October 24, 2012
by Matt Shoor AIA LEED AP
Matt Shoor
Tobias Holler, AIA, LEED AP, presents at Axor NYCMatt Shoor

Although separated by more than a century, the credos of Tobias Holler, AIA, LEED AP, and those of the celebrated architect Daniel Burnham seem to coincide. For Holler has seen fit to pursue work that questions accepted paradigms and upends traditional norms. He makes grand plans, and seeks to apply those plans across a variety of scales. Whether in the public sphere, a private residence, or the classroom, Holler demands that one dream big.

Event: Presentation by HOLLER architecture
Location: Axor NYC, 10.16.12
Speakers: Tobias Holler, AIA, LEED AP, HOLLER architecture
Organizers: AIANY New Practices Committee
Underwriters: Axor Hansgrohe; NRI
Patrons: Sure Iron Works; Thornton Tomasetti
Supporter: Samson Rope
Media Sponsor: The Architect’s Newspaper

“Make no little plans; they have no magic to stir men’s blood and probably themselves will not be realized. Make big plans; aim high in hope and work.”

Credited to Daniel Burnham (1846-1912)

Although separated by more than a century, the credos of Tobias Holler, AIA, LEED AP, and those of the celebrated architect Daniel Burnham seem to coincide. For Holler has seen fit to pursue work that questions accepted paradigms and upends traditional norms. He makes grand plans, and seeks to apply those plans across a variety of scales. Whether in the public sphere, a private residence, or the classroom, Holler demands that one dream big.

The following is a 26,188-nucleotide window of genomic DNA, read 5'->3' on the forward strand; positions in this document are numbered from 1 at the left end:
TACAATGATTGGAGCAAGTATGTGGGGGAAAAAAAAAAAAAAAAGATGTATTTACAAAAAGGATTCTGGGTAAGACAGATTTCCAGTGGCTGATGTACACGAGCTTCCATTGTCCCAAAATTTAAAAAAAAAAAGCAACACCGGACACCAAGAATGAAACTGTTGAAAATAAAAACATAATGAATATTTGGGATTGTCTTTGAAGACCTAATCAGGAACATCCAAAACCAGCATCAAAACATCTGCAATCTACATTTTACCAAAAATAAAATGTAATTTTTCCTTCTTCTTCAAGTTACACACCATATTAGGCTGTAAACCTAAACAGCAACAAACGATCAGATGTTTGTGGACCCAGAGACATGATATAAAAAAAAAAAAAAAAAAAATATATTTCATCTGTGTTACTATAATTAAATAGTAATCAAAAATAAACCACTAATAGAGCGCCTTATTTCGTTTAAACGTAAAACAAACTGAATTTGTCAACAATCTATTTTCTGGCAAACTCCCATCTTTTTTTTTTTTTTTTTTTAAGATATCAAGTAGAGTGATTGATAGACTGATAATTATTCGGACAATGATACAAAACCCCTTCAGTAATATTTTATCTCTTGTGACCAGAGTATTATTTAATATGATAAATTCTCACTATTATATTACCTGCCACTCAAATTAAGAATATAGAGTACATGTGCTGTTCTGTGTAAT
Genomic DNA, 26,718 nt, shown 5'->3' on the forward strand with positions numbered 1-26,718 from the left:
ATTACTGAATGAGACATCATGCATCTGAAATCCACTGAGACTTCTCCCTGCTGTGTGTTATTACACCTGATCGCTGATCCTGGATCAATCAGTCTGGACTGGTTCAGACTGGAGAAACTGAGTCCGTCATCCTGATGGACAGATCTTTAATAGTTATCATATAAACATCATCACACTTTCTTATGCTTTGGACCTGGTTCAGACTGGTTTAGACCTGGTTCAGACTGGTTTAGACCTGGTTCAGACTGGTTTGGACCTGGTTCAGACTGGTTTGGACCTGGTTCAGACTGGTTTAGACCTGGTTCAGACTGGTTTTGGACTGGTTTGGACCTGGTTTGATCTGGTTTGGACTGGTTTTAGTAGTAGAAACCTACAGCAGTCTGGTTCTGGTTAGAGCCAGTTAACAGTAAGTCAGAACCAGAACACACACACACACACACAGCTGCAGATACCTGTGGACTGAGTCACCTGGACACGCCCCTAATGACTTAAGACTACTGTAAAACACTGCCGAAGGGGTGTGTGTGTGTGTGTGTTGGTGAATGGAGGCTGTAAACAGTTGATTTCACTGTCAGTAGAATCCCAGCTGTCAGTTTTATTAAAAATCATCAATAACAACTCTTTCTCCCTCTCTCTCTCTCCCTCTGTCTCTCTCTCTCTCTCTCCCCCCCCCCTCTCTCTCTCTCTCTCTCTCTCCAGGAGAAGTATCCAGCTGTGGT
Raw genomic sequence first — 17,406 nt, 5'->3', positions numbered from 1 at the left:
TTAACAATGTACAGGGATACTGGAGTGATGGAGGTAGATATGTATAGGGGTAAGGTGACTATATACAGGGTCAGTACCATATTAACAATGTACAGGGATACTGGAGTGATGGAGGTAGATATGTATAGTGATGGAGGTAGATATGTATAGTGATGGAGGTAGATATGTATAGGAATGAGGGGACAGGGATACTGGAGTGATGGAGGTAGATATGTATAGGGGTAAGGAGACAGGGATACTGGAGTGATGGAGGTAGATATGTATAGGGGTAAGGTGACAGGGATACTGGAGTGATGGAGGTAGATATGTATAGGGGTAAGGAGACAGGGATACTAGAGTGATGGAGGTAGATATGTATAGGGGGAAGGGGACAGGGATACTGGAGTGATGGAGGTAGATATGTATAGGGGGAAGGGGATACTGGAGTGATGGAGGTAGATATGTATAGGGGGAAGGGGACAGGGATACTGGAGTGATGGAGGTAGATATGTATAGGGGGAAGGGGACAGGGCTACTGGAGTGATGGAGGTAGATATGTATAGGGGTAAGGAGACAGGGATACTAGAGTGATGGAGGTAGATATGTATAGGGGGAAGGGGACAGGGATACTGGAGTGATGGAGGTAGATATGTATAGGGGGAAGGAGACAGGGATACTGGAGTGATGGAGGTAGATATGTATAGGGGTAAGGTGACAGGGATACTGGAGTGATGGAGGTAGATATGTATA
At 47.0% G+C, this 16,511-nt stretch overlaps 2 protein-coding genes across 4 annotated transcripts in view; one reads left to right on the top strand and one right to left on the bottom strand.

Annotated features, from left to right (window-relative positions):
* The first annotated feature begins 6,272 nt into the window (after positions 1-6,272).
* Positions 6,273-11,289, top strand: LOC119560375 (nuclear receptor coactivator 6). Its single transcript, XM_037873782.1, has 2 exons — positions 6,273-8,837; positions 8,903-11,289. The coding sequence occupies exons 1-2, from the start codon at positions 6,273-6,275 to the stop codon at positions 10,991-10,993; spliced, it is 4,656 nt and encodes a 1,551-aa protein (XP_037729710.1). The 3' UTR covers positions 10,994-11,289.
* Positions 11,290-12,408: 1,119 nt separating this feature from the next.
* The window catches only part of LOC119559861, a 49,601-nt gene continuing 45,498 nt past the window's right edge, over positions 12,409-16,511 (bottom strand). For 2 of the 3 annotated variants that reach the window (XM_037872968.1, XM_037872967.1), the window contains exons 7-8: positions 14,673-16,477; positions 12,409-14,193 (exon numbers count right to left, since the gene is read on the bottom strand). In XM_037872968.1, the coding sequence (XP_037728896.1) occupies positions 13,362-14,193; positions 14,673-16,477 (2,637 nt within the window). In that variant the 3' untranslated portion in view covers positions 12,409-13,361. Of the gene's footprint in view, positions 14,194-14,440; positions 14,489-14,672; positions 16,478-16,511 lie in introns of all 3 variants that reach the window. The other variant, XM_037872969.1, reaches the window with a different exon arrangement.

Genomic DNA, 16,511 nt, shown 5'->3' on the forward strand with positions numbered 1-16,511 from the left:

Perhaps inspired by his work on COOKFOX’s Bank of America Tower, the first LEED Platinum office tower in the United States, Holler’s first projects as the proprietor of HOLLER architecture sought to rethink an issue as massive and omnipresent as suburban Long Island. In his Long Island Radically Rezoned competition project (also known as L.I.R.R., in a cheeky nod to the familiar commuter railroad), he and his co-designers proposed displacing approximately 50% of the Island’s population in order to cluster density around mass-transit stops, thus preserving green space. Vestiges of suburban use would remain, however, and a small portion of remaining land would be devoted to high-density farming. As Holler curiously explained it, these modifications would result in an urban fabric with a profile much like that of contemporary Brooklyn.

After applying sustainable principles to the design of a major metropolitan area, Holler sought to scale down those concepts. The outcome was the “Attain This!” house, a prototype for a single family home on Long Island. Employing Passivhaus, net zero, and other green design strategies, the structure is designed to use 80% less energy than a similar residence. Equally important, Holler said that the construction cost is estimated to be less than $200,000.

Planning big also entails shaping subsequent generations’ critical thinking and analysis skills. In his capacity as an assistant professor at New York Institute of Technology, Holler prepares his students to embrace the challenges of a new age. One such issue is the burgeoning awareness of environmental issues in developing economies. Through his relationship with the community of Nosara, Costa Rica, Holler has implemented a curricular program to design and build a recycling center. As a result, NYIT students have had the opportunity to get hands-on experience drafting and constructing a project for an entirely different culture.

As demonstrated by projects such as Nosara, Attain This!, and L.I.R.R., it is clear that Tobias Holler and HOLLER architecture are pushing the boundaries of a conventional design practice. Indeed, his work contains some of Burnham’s old blood-stirring magic; its scope encourages an imaginative questioning of our reality.

Matt Shoor, AIA, NCARB, LEED AP BD+C, is an architect, writer, and educator currently employed by Macrae-Gibson Architects. He is a frequent contributor to e-Oculus, and recently received his architectural license. Matt can be reached at mshoor@gmail.com.

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